Jenn Berney was one of those people who knew she was destined for motherhood-it wasn’t a question of if, but when. So when she and her wife Kelly decided to start building their family, they took the next logical step: they went to a fertility clinic. But they soon found themselves entrenched in a medical establishment that didn’t know what to do with people like them. With no man factoring into their relationship, doctors were at best embarrassed and at worst disparaging of the couple.
Soon Jenn found herself stepping outside of the system determined to disregard her. Looking into the history of fertility and the LGBTQ+ community, she saw echoes of her own struggle. For decades queer people have defied the patriarchy and redefined the nuclear family-and Jenn was walking in their footsteps.
Through the ups-and-downs of her own journey, Jenn reflects on a turbulent past that has led her to this point and a bright future worth fighting for. With clarity, determination, and hope, The Other Mothers gives us a wonderful glimpse into the many ways we can become family
In 2009, Jodie Patterson, mother of five and beauty entrepreneur, has her world turned upside down when her determined toddler, Penelope, reveals, “Mama, I’m not a girl. I am a boy.” The Pattersons are a tribe of unapologetic Black matriarchs, scholars, financiers, Southern activists, artists, musicians, and disruptors, but with Penelope’s revelation, Jodie realizes her existing definition of family isn’t wide enough for her child’s needs.
In The Bold World, we witness Patterson reshaping her own attitudes, beliefs, and biases, learning from her children, and a whole new community, how to meet the needs of her transgender son. In doing so, she opens the minds of those who raised and fortified her, all the while challenging cultural norms and gender expectations. Patterson finds that the fight for racial equality in which her ancestors were so prominent helped pave the way for the current gender revolution.
From Georgia to South Carolina, Ghana to Brooklyn, Patterson learns to remove the division between me and you, us and them, straight and queer—and she reminds us to celebrate her uncle Gil Scott Heron’s prophecy that the revolution will not be televised. It will happen deeply, unequivocally, inside each and every one of us. Transition, we learn, doesn’t just belong to the transgender person. Transition, for the sake of knowing more and becoming more, is the responsibility of and gift to all.
Haunted and haunting, How We Fight for Our Lives is a stunning coming-of-age memoir about a young, black, gay man from the South as he fights to carve out a place for himself, within his family, within his country, within his own hopes, desires, and fears. Through a series of vignettes that chart a course across the American landscape, Jones draws readers into his boyhood and adolescence—into tumultuous relationships with his family, into passing flings with lovers, friends, and strangers. Each piece builds into a larger examination of race and queerness, power and vulnerability, love and grief: a portrait of what we all do for one another—and to one another—as we fight to become ourselves.
An award-winning poet, Jones has developed a style that’s as beautiful as it is powerful—a voice that’s by turns a river, a blues, and a nightscape set ablaze. How We Fight for Our Lives is a one-of-a-kind memoir and a book that cements Saeed Jones as an essential writer for our time.
Kids and Teens
The summer is winding down in San Diego. Veronica is bored, caustically charismatic, and uninspired in her photography. Nico is insatiable, subversive, and obsessed with chaotic performance art. They’re artists first, best friends second. But that was before Mick. Delicate, lonely, magnetic Mick: the perfect subject, and Veronica’s dream girl. The days are long and hot—full of adventure—and soon they are falling in love. Falling so hard, they never imagine what comes next. One fire. Two murders. Three drowning bodies. One suspect… one stalker. This is a summer they won’t survive. Inspired by The Picture of Dorian Gray, this sexy psychological thriller explores the intersections of love, art, danger, and power.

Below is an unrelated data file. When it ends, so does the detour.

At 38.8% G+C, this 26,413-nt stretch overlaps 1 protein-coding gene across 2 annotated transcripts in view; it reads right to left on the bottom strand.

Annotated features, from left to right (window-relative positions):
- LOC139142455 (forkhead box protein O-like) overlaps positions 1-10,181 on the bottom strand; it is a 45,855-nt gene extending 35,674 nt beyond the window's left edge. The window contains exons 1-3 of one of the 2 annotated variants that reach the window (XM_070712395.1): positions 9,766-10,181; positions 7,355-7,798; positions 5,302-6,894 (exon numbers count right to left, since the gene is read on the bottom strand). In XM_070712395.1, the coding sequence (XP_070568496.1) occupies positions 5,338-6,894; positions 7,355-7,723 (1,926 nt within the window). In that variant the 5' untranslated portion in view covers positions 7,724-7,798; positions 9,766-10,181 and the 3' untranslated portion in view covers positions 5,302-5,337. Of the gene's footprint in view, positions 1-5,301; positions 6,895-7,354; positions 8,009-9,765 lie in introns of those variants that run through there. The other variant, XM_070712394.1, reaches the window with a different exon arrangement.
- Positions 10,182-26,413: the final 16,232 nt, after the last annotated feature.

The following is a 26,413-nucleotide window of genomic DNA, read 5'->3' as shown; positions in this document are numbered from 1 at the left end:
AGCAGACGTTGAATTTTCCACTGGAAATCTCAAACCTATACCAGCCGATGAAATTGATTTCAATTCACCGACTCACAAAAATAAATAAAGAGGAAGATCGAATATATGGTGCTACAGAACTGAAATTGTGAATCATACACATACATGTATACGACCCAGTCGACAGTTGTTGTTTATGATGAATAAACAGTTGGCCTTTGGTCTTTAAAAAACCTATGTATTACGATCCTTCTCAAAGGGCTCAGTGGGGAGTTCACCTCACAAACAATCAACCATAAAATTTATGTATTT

Seventeen-year-old Joel Teague has a new prescription from his therapist: a part-time job, the first step toward the elusive Normal life he’s been so desperate to live ever since The Bad Thing happened. Lucky for Joel, ROYO Video is hiring. It’s the perfect fresh start-he even gets a new name. Dubbed “Solo” after his favorite Star Wars character, Joel works his way up the not-so-corporate ladder without anyone suspecting What Was Wrong With Him. That is, until he befriends Nicole “Baby” Palmer, a smart-mouthed coworker with a chip on her shoulder about… well, everything, and the two quickly develop the kind of friendship movie montages are made of. However, when Joel’s past inevitably catches up with him, he’s forced to choose between preserving his new blank slate persona and coming clean-and either way, he risks losing the first real friend he’s ever had. Set in a pop-culture-rich 1990s, this remarkable story tackles challenging and timely themes with huge doses of wit, power, and heart.
Liz Lighty has always believed she’s too black, too poor, too awkward to shine in her small, rich, prom-obsessed midwestern town. But it’s okay—Liz has a plan that will get her out of Campbell, Indiana, forever: attend the uber-elite Pennington College, play in their world-famous orchestra, and become a doctor.
But when the financial aid she was counting on unexpectedly falls through, Liz’s plans come crashing down… until she’s reminded of her school’s scholarship for prom king and queen. There’s nothing Liz wants to do less than endure a gauntlet of social media trolls, catty competitors, and humiliating public events, but despite her devastating fear of the spotlight she’s willing to do whatever it takes to get to Pennington. The only thing that makes it halfway bearable is the new girl in school, Mack. She’s smart, funny, and just as much of an outsider as Liz. But Mack is also in the running for queen. Will falling for the competition keep Liz from her dreams… or make them come true?
Dean Foster knows he’s a trans guy. He’s watched enough YouTube videos and done enough questioning to be sure. But everyone at his high school thinks he’s a lesbian—including his girlfriend Zoe, and his theater director, who just cast him as a “nontraditional” Romeo. He wonders if maybe it would be easier to wait until college to come out. But as he plays Romeo every day in rehearsals, Dean realizes he wants everyone to see him as he really is now—not just on the stage, but everywhere in his life. Dean knows what he needs to do. Can playing a role help Dean be his true self?